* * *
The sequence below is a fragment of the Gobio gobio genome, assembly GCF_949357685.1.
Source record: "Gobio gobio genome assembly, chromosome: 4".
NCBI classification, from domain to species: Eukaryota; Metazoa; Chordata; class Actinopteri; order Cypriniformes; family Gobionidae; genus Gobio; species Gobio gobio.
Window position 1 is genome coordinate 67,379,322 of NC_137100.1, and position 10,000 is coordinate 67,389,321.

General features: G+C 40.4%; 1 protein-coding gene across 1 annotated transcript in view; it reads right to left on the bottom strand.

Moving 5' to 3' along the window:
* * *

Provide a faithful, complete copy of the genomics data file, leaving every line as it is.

The sequence below is a fragment of the Gobio gobio genome, assembly GCF_949357685.1.
Source record: "Gobio gobio genome assembly, chromosome: 4".
NCBI classification, from domain to species: Eukaryota; Metazoa; Chordata; class Actinopteri; order Cypriniformes; family Gobionidae; genus Gobio; species Gobio gobio.
Window position 1 is genome coordinate 67,379,322 of NC_137100.1, and position 10,000 is coordinate 67,389,321.

General features: G+C 40.4%; 1 protein-coding gene across 1 annotated transcript in view; it reads right to left on the bottom strand.

Moving 5' to 3' along the window: